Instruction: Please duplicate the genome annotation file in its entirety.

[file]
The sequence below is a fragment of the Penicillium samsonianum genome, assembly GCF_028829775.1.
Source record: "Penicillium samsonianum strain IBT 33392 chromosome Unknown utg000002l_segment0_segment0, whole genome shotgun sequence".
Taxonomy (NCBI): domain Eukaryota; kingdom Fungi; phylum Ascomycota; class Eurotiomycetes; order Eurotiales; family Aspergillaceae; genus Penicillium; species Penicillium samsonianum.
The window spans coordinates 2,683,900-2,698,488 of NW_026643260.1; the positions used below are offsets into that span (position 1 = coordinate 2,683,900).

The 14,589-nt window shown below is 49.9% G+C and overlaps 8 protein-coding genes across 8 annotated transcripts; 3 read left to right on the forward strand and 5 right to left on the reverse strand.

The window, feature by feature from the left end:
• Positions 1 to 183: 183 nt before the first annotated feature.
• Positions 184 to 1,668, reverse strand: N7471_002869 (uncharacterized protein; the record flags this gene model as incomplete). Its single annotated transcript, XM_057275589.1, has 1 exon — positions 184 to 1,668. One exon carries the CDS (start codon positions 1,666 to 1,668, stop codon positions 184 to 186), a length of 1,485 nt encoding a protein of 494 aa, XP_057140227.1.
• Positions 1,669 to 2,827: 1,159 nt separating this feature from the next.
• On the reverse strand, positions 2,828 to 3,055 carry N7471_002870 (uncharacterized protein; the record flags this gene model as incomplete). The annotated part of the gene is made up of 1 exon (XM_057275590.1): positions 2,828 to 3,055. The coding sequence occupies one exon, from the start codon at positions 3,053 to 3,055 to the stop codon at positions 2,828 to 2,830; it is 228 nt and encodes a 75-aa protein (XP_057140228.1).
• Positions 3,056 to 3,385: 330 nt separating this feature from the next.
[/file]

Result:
The sequence below is a fragment of the Penicillium samsonianum genome, assembly GCF_028829775.1.
Source record: "Penicillium samsonianum strain IBT 33392 chromosome Unknown utg000002l_segment0_segment0, whole genome shotgun sequence".
Taxonomy (NCBI): domain Eukaryota; kingdom Fungi; phylum Ascomycota; class Eurotiomycetes; order Eurotiales; family Aspergillaceae; genus Penicillium; species Penicillium samsonianum.
The window spans coordinates 2,683,900-2,698,488 of NW_026643260.1; the positions used below are offsets into that span (position 1 = coordinate 2,683,900).

The 14,589-nt window shown below is 49.9% G+C and overlaps 8 protein-coding genes across 8 annotated transcripts; 3 read left to right on the forward strand and 5 right to left on the reverse strand.

The window, feature by feature from the left end:
• Positions 1 to 183: 183 nt before the first annotated feature.
• Positions 184 to 1,668, reverse strand: N7471_002869 (uncharacterized protein; the record flags this gene model as incomplete). Its single annotated transcript, XM_057275589.1, has 1 exon — positions 184 to 1,668. One exon carries the CDS (start codon positions 1,666 to 1,668, stop codon positions 184 to 186), a length of 1,485 nt encoding a protein of 494 aa, XP_057140227.1.
• Positions 1,669 to 2,827: 1,159 nt separating this feature from the next.
• On the reverse strand, positions 2,828 to 3,055 carry N7471_002870 (uncharacterized protein; the record flags this gene model as incomplete). The annotated part of the gene is made up of 1 exon (XM_057275590.1): positions 2,828 to 3,055. The coding sequence occupies one exon, from the start codon at positions 3,053 to 3,055 to the stop codon at positions 2,828 to 2,830; it is 228 nt and encodes a 75-aa protein (XP_057140228.1).
• Positions 3,056 to 3,385: 330 nt separating this feature from the next.